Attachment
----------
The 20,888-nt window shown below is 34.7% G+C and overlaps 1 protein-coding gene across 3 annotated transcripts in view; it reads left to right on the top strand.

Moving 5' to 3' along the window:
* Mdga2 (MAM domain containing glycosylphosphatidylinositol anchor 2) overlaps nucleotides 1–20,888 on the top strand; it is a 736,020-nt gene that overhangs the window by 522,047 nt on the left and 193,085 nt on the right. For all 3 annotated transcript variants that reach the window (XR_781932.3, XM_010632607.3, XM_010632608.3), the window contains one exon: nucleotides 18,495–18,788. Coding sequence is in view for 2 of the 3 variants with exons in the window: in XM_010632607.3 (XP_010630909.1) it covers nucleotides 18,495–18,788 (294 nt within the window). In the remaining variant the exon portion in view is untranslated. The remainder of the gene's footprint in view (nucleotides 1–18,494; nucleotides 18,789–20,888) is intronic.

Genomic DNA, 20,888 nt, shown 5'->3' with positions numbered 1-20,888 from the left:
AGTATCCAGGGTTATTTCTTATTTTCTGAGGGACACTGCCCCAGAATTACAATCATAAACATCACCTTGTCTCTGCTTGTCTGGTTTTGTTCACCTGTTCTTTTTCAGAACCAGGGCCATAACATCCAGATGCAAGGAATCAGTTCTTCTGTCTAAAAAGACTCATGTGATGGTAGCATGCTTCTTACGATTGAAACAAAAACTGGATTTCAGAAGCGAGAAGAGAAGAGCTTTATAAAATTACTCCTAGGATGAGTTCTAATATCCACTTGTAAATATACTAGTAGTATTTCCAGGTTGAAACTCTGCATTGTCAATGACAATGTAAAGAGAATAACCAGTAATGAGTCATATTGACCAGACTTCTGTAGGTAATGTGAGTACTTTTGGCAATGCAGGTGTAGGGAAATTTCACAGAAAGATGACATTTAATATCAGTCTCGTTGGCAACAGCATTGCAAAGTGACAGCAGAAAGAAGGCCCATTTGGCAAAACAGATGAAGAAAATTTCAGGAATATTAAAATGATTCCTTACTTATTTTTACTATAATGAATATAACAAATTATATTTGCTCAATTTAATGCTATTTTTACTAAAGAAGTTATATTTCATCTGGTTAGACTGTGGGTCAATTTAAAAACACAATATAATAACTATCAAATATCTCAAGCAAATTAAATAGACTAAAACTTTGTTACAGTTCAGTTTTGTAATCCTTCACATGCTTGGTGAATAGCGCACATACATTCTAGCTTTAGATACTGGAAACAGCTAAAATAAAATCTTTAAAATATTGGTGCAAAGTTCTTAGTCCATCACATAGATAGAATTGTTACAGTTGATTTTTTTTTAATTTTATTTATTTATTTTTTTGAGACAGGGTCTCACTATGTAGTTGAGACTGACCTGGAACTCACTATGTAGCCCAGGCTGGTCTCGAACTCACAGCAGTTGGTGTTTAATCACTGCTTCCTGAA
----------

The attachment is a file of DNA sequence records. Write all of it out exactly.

The 20,888-nt window shown below is 34.7% G+C and overlaps 1 protein-coding gene across 3 annotated transcripts in view; it reads left to right on the top strand.

Moving 5' to 3' along the window:
* Mdga2 (MAM domain containing glycosylphosphatidylinositol anchor 2) overlaps nucleotides 1–20,888 on the top strand; it is a 736,020-nt gene that overhangs the window by 522,047 nt on the left and 193,085 nt on the right. For all 3 annotated transcript variants that reach the window (XR_781932.3, XM_010632607.3, XM_010632608.3), the window contains one exon: nucleotides 18,495–18,788. Coding sequence is in view for 2 of the 3 variants with exons in the window: in XM_010632607.3 (XP_010630909.1) it covers nucleotides 18,495–18,788 (294 nt within the window). In the remaining variant the exon portion in view is untranslated. The remainder of the gene's footprint in view (nucleotides 1–18,494; nucleotides 18,789–20,888) is intronic.

Genomic DNA, 20,888 nt, shown 5'->3' with positions numbered 1-20,888 from the left:
AGTATCCAGGGTTATTTCTTATTTTCTGAGGGACACTGCCCCAGAATTACAATCATAAACATCACCTTGTCTCTGCTTGTCTGGTTTTGTTCACCTGTTCTTTTTCAGAACCAGGGCCATAACATCCAGATGCAAGGAATCAGTTCTTCTGTCTAAAAAGACTCATGTGATGGTAGCATGCTTCTTACGATTGAAACAAAAACTGGATTTCAGAAGCGAGAAGAGAAGAGCTTTATAAAATTACTCCTAGGATGAGTTCTAATATCCACTTGTAAATATACTAGTAGTATTTCCAGGTTGAAACTCTGCATTGTCAATGACAATGTAAAGAGAATAACCAGTAATGAGTCATATTGACCAGACTTCTGTAGGTAATGTGAGTACTTTTGGCAATGCAGGTGTAGGGAAATTTCACAGAAAGATGACATTTAATATCAGTCTCGTTGGCAACAGCATTGCAAAGTGACAGCAGAAAGAAGGCCCATTTGGCAAAACAGATGAAGAAAATTTCAGGAATATTAAAATGATTCCTTACTTATTTTTACTATAATGAATATAACAAATTATATTTGCTCAATTTAATGCTATTTTTACTAAAGAAGTTATATTTCATCTGGTTAGACTGTGGGTCAATTTAAAAACACAATATAATAACTATCAAATATCTCAAGCAAATTAAATAGACTAAAACTTTGTTACAGTTCAGTTTTGTAATCCTTCACATGCTTGGTGAATAGCGCACATACATTCTAGCTTTAGATACTGGAAACAGCTAAAATAAAATCTTTAAAATATTGGTGCAAAGTTCTTAGTCCATCACATAGATAGAATTGTTACAGTTGATTTTTTTTTAATTTTATTTATTTATTTTTTTGAGACAGGGTCTCACTATGTAGTTGAGACTGACCTGGAACTCACTATGTAGCCCAGGCTGGTCTCGAACTCACAGCAGTTGGTGTTTAATCACTGCTTCCTGAA